When you have political pundits from The Sun, Mail on Sunday and even Guido Fawkes praising the leader of the Labour Party for his conference speech, you know that he must have done something right. This morning Sir Keir Starmer took to an empty stage to deliver his first Labour conference speech as leader and immediately went for the jugular of not only Boris Johnson, but also his predecessor Jeremy Corbyn.
The speech itself was very policy light, but heavy on values and competence , with Starmer making a very concerted effort to portray himself as a competent strategic decision maker, up against a bunch of cowboys in Number 10 Downing Street. There was a clear pitch to the ‘red wall’ seats in the north of England where Labour were trounced in 2019, with Starmer taking a line from David Cameron in promising to ‘stop banging on about Europe’ and putting the Brexit debate well and truly to bed, with the focus on getting a deal with the EU secured as soon as possible. This suggests that Labour will potentially back any agreement that Johnson secures with the EU so as not to be portrayed as ‘Brexit blockers’ any more.
Starmer also directly named three former Labour Prime Ministers seen as instrumental in the modernising social reforms they each bought to the UK; Clement Attlee, Harold Wilson and Tony Blair, before claiming ‘I want to be the fourth’. This indicates that Labour’s strategy moving forward will be a pivot to the future post Brexit, post Covid world, identifying themselves at the party of progress in the face of Tory stagnation. There was clear distancing from Corbynism at the offset, with Starmer being introduced to speak by the former MP Ruth Smeeth, who was famously heckled for speaking out against anti-Semitism in the party by activists loyal to the old regime back in 2018. A new slogan ‘under new leadership’ is now front and centre of Labour’s new PR campaign to floating voters to essentially beg forgiveness for the past four year and to reconsider giving Labour another chance.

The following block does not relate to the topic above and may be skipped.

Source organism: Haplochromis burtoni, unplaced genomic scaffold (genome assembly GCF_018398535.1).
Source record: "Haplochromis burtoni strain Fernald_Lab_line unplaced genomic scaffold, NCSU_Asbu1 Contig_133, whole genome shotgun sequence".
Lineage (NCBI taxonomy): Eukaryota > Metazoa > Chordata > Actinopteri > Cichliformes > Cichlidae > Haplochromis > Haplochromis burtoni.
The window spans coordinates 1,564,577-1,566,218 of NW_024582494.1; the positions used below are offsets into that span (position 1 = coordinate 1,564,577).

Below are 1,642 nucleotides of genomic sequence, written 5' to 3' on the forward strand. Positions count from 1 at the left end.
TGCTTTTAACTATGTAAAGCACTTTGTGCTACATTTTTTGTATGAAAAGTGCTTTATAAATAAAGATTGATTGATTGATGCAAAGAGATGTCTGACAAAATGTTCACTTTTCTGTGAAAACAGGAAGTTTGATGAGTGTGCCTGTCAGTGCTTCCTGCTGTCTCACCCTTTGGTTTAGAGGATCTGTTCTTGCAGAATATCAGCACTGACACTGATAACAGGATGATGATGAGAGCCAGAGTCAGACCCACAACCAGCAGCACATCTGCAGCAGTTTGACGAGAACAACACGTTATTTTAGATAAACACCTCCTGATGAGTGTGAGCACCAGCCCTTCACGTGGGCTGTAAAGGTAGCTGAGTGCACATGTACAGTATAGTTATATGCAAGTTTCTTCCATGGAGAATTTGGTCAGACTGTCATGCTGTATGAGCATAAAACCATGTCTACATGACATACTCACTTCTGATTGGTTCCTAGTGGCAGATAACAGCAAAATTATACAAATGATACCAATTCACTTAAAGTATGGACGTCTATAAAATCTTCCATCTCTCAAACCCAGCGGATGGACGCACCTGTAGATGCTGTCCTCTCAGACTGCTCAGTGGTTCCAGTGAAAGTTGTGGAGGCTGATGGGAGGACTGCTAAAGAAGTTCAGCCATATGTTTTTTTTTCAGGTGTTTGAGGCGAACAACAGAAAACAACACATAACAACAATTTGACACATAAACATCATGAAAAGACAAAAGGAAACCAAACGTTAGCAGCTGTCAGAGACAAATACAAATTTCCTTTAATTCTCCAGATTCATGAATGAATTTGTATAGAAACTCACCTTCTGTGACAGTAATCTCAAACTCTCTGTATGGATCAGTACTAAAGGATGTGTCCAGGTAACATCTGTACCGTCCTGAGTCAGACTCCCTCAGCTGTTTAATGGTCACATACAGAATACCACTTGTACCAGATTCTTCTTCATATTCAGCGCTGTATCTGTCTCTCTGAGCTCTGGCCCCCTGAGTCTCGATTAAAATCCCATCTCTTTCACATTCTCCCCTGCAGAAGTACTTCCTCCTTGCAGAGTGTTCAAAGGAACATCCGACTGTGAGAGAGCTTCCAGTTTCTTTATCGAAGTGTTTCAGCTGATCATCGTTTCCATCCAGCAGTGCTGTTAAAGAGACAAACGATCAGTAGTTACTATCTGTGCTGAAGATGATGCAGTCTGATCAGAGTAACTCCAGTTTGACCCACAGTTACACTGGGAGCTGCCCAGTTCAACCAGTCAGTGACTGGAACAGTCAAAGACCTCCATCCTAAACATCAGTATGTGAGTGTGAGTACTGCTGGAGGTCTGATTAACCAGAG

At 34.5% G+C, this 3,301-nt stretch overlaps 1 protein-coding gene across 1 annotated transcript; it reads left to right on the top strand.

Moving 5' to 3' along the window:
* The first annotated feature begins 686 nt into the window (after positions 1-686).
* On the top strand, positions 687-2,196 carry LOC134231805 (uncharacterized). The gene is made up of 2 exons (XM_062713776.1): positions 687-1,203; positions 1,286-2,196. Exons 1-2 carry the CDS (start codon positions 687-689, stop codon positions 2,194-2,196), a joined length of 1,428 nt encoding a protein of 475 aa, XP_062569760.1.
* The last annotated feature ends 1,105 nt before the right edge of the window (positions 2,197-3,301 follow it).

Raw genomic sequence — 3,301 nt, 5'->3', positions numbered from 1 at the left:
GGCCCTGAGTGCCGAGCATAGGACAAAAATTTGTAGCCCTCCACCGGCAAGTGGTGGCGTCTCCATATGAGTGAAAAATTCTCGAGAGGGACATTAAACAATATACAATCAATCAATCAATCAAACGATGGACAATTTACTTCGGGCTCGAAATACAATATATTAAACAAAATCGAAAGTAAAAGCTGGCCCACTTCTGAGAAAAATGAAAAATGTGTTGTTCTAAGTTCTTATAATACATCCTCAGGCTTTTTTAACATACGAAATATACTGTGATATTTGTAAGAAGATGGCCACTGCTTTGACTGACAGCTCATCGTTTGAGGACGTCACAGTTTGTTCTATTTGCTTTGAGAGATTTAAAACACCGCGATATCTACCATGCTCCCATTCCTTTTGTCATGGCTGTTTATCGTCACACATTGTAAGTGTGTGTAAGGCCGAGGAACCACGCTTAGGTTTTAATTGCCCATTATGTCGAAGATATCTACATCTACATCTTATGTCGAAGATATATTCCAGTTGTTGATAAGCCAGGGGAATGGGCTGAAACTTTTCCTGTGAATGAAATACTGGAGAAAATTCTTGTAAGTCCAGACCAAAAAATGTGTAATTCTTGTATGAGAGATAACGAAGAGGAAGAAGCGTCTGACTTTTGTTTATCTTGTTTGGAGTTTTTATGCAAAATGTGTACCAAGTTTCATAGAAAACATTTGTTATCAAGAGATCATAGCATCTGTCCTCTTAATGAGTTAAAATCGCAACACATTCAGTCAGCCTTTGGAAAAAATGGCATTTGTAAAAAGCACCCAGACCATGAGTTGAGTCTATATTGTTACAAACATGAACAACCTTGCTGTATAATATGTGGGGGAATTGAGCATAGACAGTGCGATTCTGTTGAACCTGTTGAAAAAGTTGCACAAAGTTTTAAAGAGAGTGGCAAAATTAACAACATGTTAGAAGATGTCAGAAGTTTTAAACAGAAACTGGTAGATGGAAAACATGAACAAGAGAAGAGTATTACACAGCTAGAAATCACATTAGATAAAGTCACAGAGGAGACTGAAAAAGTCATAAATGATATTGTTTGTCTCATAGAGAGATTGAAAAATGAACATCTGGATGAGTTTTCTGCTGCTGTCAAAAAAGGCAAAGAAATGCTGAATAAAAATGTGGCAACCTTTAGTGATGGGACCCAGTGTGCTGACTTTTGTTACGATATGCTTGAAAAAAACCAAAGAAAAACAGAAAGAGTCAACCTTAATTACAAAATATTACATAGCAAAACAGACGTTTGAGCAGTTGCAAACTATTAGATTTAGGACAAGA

It will be interesting to see if Labour receive a bounce in the opinion polls following this speech and also the rather unpopular new restrictions that the Conservative government will announce this week to deal with the potential for a ‘2nd wave’ of Covid-19. It is clear though that the Tories are going to have to start taking Labour seriously again and work harder if they want to keep all of the new voters they won over with their ‘Get Brexit Done’ slogan back in December last year. At present they appear to be floundering. Boris Johnson paints a sad, tired figure in every television appearance he makes, a drastic change from the bombastic, charismatic, JCB riding bombshell that was front and centre of a very successful election campaign a mere nine months ago. He and others around him do not install any confidence, from Matt Hancock’s failure to provide a working ‘test & trace’ solution, Gavin Williamson’s mutant algorithm and Patel’s ‘dob in your neighbour’ advice, it is policy on the fly from a group of Johnson loyalists who are clearly out of their depth on the Treasury benches.
It is not all plain sailing for Starmer though. The Corbyn wing of the party is still strong likely to try to hold him accountable for the key left-wing pledges he made in his Labour leadership campaign, which will be an open goal for the Conservatives should these be adopted. He also has a major problem when it comes to Scotland and the big rise in support for the SNP. It is likely that the only path to a Labour majority in a 2024 election will require Labour to win back a number of seats north of the boarder, but with a big lack of leadership in Scottish Labour, Starmer may well have to consider whether offering a 2nd referendum on Scottish Independence as a price for a potential confidence and supply arrangement with the SNP in the event of a hung Parliament is something worth paying for Labour to, in his words, ‘step out from the shadows’.
The opening salvo for the 2024 election has clearly been fired this morning and it is already making for scintillating viewing.